The American “general public” will be able to obtain vaccines against covid by April, according to Fauci



U.S. infectious disease specialist Dr Anthony Fauci believes the average American could realistically have a coronavirus vaccine by April, he said Wednesday.

“It will probably be in the first quarter of 2021, say April 2021,” Dr Fauci said. CBS Evening News.

His planned timeline does not match that of President Trump. At election rallies this week – after his own fight against the coronavirus – Trump promised his supporters that these vaccines would arrive “very soon.”

Dr Fauci added that the public with access to COVID-19 vaccines in April was the best case scenario.

“This would be based on the fact that all vaccines in clinical trials have been shown to be safe and effective,” he added.

As of now, trials of three experimental vaccines – carried out by AstraZeneca, Johnson & Johnson and Inovio – are on hold due to potential safety concerns, although experts say those intakes are not necessarily of concern.

Dr Fauci’s comments also underscored the importance of not only one, but all candidate vaccine candidates.

The goal of Operation Warp Speed, the White House’s program to fund and accelerate the development of coronavirus vaccines, is to amass 300 million doses of the vaccine, with the first doses available by January 2021.

Warp Speed ​​has contracts with several vaccine manufacturers – including leaders Moderna, Pfizer, AstraZeneca and Johnson & Johnson for hundreds of millions of doses of each of their vaccines.

But senior health officials, including Department of Health and Human Services (HHS) secretary Alex Azar have made more modest estimates of 100 million doses by the end of the year, ” he said in testimony to Congress.

Moderna said it could manufacture 20 million doses by the end of the year.

Pfizer, a giant in the pharmaceutical world, expects to be able to manufacture 100 million doses by the end of the year.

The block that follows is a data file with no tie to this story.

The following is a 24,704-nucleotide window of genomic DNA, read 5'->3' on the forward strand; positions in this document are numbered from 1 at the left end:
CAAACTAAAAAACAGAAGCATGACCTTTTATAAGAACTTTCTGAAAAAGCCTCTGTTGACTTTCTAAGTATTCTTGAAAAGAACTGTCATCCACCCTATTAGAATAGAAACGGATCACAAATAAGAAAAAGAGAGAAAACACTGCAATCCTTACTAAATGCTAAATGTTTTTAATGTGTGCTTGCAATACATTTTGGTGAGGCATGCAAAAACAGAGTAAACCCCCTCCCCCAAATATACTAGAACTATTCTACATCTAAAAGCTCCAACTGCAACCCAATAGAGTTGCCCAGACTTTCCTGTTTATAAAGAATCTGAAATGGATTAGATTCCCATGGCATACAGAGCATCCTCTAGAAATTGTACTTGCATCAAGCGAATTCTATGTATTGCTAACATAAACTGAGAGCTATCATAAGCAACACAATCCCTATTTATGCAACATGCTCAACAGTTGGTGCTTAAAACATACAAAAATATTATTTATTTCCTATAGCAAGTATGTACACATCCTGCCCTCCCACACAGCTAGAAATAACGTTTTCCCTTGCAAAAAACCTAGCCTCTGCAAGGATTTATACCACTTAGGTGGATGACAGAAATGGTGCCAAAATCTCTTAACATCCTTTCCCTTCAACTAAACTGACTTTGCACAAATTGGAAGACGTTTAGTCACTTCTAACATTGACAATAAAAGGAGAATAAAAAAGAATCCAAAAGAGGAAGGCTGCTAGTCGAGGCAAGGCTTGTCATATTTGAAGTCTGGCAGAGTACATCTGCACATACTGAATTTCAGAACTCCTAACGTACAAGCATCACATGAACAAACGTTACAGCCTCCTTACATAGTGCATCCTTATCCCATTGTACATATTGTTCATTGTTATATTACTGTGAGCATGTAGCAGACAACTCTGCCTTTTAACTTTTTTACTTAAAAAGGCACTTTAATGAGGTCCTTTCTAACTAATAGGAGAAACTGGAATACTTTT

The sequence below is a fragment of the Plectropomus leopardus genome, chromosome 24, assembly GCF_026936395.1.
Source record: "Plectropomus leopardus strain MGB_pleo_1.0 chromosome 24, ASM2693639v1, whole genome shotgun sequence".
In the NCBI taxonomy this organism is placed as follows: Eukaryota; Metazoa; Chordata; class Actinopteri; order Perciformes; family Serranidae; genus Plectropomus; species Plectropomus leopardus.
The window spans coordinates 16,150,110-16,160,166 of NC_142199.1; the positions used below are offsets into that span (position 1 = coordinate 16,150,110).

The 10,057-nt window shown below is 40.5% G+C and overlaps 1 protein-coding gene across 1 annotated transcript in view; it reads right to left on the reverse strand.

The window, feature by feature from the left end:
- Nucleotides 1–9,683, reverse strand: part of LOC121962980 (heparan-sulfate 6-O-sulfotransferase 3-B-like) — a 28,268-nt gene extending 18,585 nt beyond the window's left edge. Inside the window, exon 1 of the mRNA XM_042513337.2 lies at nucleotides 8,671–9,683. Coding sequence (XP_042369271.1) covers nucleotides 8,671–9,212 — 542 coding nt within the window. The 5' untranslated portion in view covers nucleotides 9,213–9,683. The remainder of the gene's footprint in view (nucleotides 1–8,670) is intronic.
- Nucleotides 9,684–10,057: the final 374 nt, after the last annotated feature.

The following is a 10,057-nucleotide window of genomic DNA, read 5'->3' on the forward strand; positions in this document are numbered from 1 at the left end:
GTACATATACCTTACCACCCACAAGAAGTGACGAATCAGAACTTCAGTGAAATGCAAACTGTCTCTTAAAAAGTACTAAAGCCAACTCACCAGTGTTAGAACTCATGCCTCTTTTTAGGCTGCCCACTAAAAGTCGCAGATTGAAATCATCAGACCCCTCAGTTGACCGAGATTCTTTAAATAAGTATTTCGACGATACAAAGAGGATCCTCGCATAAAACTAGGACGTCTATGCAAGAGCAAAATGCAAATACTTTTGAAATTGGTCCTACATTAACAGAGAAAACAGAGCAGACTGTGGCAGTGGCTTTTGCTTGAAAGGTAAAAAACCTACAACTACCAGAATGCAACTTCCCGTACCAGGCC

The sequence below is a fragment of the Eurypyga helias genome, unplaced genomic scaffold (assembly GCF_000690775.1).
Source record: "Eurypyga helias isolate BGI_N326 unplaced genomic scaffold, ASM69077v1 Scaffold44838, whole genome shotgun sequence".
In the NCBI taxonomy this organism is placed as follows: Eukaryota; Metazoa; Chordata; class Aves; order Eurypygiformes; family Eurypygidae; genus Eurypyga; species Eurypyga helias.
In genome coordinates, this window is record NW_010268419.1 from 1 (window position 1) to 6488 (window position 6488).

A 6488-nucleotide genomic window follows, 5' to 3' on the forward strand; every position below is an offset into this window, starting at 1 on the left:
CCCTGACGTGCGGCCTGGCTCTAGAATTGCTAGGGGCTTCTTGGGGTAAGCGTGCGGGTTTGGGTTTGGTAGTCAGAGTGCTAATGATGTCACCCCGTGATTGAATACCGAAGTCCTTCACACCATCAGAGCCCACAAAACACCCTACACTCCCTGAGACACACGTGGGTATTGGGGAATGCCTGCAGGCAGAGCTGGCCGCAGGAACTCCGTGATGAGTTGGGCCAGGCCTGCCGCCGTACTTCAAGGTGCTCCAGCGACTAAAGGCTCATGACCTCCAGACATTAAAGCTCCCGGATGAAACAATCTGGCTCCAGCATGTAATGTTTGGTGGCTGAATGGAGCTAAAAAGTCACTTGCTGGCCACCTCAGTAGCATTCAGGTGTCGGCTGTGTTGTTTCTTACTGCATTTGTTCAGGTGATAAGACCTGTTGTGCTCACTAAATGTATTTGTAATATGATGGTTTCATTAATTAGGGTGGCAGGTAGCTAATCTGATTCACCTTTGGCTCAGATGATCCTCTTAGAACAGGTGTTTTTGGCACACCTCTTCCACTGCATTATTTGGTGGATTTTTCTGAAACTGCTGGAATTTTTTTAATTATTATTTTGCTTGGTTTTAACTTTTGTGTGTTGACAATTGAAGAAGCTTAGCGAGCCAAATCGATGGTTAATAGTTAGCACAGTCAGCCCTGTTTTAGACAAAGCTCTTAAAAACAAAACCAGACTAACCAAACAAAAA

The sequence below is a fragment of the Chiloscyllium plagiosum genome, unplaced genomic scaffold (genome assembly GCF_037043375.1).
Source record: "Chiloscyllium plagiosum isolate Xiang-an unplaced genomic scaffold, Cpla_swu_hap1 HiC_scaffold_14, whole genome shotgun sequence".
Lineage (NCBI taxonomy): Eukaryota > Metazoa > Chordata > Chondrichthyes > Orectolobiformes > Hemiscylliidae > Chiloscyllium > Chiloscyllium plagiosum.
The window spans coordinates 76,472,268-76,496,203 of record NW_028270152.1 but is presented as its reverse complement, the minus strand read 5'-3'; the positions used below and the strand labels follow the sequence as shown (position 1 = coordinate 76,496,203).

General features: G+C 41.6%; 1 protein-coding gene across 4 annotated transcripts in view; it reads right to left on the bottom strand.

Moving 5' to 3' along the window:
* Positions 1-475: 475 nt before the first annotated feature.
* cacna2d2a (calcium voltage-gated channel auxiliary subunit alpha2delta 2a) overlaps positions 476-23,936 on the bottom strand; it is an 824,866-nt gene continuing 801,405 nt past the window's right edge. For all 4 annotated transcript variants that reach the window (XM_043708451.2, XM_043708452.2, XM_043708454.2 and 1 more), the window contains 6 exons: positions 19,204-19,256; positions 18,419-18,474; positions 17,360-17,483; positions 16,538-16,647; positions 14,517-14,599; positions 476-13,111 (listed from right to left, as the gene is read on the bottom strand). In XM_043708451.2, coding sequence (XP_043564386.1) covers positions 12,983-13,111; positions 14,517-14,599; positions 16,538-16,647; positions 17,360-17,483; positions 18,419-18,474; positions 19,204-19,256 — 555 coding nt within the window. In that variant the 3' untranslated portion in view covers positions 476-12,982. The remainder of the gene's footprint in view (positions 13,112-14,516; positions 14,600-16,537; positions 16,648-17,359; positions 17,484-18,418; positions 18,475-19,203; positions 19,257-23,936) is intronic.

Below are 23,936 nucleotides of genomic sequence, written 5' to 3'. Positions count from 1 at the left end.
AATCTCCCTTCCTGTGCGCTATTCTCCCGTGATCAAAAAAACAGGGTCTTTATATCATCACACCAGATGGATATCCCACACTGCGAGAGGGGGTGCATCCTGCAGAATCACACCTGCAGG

Their efforts would be complicated by equally huge stocks of vaccines made by Johnson & Johnson and AstraZeneca, of which the latter produces a vaccine designed by the University of Oxford.

But AstraZeneca and Johnson & Johnson’s vaccine trials are now on hold, due to safety concerns.

FDA rule changes effectively make it impossible for the most advanced trials to have enough data to submit to regulators for emergency approval before the November 3 election – the date that President Trump had been eagerly pushing for. have a vaccine.

Even if the halted trials resume quickly and all goes well, the first doses of vaccine will not be distributed simultaneously to everyone in the United States.

COVID-19 vaccine trials by Johnson & Johnson, Inovio, and AstraZeneca all on hold over US security concerns (file)

Right now, most experts advising the Centers for Disease Control and Prevention (CDC) recommend that vaccines be sent to healthcare and frontline workers first, and that people with underlying illnesses like heart disease and diabetes get vaccinated early.

The elderly, who account for the vast majority of deaths from COVID-19, will also be on the front lines for vaccines.

Healthy young adults will have to wait until risk groups have all been vaccinated before it is their turn to get vaccinated against COVID-19.

The CDC said on Wednesday that it may not recommend children to get vaccinated at all during the first wave of vaccine launches.

And the World Health Organization said on Wednesday it could be still late in 2022 before young and healthy people could get vaccinated.

Despite the delays, Fauci’s prediction that the general population could be vaccinated by the end of the first quarter is still consistent with his comments to Congress last month that the United States may have enough doses of the vaccine against the coronavirus for all Americans by April.


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